- DIY/Home Grown: With companies like Survey Monkey and Qualtrics leading the way, we are seeing more and more research methods offered in a do-it-yourself package, and enterprise organizations investing in proprietary data collection and analysis programs that are perfectly aligned to their needs.
- Automation: For years, we have seen the impact of automation in manufacturing as robots and other automated tools are used to provide better quality and/or reduced costs. Now MR is following suit, with tools finding their way into the mainstream. By creating mass efficiencies in the non-human driven processes of MR (sample, field, analysis) via highly templated, business-issue focused offerings the era of “Cheaper, Faster, Good Enough” is firmly in play.
- Consolidation in MR: Larger research providers are acquiring the needed skills and technologies for them to remain competitive across many sectors of the market, squeezing smaller operators in the process. The question today is that many new companies emerging are cannibalizing the revenue from the larger firms, so the next wave of consolidation may be harder for them incorporate into their businesses.
- Private Equity Investment: As new disruptive tech companies cause competitive price & speed pressure and large players look for acquisition targets to sustain growth, the PE community is funding the development of a new tier of “mashups” and fast growers in the middle market. These mid-market players have less to lose from the disruptive start-ups, thus consolidation may come more from them vs. the “Big 4”.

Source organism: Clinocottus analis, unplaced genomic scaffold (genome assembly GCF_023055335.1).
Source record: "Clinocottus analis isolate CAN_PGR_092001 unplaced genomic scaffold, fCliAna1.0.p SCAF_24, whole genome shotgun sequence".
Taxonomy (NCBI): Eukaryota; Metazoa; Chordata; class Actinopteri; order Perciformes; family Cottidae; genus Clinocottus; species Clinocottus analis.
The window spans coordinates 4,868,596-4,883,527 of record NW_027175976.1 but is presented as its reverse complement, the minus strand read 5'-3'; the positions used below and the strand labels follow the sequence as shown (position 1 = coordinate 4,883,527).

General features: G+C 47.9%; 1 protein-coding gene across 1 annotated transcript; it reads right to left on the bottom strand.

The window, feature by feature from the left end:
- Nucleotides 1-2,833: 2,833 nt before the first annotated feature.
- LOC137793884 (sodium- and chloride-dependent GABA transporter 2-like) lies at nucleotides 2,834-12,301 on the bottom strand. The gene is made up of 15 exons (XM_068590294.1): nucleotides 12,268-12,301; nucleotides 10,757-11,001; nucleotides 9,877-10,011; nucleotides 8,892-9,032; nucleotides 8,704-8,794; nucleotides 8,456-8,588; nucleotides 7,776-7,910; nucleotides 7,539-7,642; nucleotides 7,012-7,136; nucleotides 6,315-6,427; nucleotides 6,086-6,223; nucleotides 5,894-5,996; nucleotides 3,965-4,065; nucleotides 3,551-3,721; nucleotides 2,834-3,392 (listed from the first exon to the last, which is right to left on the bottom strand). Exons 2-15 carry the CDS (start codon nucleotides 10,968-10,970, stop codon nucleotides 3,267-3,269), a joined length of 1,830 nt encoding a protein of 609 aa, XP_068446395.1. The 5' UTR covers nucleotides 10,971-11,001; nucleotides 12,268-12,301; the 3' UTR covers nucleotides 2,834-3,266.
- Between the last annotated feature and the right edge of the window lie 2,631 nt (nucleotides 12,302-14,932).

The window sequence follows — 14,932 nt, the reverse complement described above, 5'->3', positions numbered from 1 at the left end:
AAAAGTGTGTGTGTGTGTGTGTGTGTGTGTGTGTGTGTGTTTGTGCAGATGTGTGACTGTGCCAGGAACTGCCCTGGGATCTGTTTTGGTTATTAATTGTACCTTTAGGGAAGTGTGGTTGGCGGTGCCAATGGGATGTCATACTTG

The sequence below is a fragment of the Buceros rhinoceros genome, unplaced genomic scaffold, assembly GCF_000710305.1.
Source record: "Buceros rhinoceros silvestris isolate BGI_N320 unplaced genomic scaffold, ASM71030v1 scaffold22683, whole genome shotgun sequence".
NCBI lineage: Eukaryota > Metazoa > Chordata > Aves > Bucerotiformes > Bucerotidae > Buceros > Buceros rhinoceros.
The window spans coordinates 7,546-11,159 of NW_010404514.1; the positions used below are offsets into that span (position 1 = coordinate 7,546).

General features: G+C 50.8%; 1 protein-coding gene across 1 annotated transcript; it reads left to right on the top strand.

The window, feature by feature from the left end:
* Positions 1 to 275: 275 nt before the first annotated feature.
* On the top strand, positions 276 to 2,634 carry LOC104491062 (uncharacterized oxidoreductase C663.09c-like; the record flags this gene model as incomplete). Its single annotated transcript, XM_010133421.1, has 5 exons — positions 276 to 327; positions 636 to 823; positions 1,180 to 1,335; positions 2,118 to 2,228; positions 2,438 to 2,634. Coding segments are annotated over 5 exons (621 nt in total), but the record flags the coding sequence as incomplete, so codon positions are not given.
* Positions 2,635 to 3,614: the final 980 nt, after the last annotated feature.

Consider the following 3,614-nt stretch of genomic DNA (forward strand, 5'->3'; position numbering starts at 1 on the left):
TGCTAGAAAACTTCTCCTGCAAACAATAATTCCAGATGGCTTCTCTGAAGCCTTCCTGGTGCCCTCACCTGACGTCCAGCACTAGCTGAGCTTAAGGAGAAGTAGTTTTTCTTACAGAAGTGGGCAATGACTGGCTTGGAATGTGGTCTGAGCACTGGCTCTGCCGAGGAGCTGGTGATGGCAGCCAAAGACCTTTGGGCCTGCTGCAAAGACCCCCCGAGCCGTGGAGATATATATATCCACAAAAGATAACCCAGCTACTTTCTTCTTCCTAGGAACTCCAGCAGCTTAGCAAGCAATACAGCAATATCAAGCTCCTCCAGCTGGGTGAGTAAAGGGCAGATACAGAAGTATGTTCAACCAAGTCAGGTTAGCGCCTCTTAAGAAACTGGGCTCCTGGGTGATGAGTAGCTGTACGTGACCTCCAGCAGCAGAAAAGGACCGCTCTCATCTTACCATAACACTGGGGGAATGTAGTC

- Digital Dominance: The pervasive influence of the Internet (and it’s connected technologies like mobile and IoT) into all aspects of business and consumer life has changed almost every industry, and MR is no exception. In fact, almost all of the recent innovations in research have grown out of technologies enabled by Web-based designs.
- BI Disintermediation: Recently, we have seen a flurry of activity from firms that focus on the Business Intelligence (or BI) space, as they apply their particular skills to challenges in big data that have captured the interest of so many in market research.
- Big Data/Data Synthesis: Big data, and its associated developments like data synthesis, has been the cry and hue in marketing and MR for the past couple of years, and this trend is showing no signs of decline. With the mountains of data now captured daily by all manner of devices the challenge is connecting it appropriately and then making sense of it all.
These trends are deeply inter-connected, and while not strictly linear in relationship, there is a certain cascade effect in play, with each impacting and often reinforcing the others.
Collectively they paint a picture of an industry that is facing many challenges, but also has many, many opportunities. Data is the true currency of our world today, and although the types of data and the ways we go about collecting and analyzing it are changing very rapidly our core value proposition of helping organizations make smarter, more impactful business decision has not changed. As we navigate these trends let’s keep that in mind, because it’s the true nature of the value we bring, and that value is only increasing.